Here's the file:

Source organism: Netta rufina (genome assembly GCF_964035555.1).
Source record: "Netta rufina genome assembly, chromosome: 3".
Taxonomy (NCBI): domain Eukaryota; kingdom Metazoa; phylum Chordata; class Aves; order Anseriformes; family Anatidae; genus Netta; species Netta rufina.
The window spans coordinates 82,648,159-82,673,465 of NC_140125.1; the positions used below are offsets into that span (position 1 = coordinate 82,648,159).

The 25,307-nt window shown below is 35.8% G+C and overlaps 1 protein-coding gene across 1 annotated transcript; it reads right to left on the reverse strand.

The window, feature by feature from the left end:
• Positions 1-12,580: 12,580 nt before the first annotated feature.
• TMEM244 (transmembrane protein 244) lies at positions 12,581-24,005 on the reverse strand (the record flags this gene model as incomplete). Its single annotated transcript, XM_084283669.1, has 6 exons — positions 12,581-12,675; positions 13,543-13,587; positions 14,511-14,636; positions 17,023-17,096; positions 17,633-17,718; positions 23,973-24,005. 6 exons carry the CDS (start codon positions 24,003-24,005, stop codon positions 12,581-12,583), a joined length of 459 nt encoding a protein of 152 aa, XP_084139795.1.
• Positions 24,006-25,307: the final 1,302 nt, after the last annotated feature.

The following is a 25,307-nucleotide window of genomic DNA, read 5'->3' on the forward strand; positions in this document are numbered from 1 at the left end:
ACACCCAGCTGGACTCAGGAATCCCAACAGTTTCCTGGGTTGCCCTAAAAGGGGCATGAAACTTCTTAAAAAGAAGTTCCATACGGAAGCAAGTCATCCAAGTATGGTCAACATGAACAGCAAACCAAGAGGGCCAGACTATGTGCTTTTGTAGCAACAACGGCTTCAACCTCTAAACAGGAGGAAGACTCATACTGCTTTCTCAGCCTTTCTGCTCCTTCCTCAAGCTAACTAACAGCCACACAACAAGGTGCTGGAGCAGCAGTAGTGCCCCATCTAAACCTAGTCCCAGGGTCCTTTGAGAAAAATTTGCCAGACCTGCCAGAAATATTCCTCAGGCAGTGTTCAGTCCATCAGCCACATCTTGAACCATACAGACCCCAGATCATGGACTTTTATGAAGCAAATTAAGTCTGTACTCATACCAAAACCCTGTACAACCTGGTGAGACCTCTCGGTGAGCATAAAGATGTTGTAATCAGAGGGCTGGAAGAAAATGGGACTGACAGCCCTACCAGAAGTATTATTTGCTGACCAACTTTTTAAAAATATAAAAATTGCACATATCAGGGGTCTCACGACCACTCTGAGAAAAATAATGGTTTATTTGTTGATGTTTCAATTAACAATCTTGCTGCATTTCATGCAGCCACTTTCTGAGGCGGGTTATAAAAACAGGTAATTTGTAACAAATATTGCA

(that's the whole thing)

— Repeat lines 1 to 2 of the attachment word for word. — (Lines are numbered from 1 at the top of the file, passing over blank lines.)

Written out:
Source organism: Netta rufina (genome assembly GCF_964035555.1).
Source record: "Netta rufina genome assembly, chromosome: 3".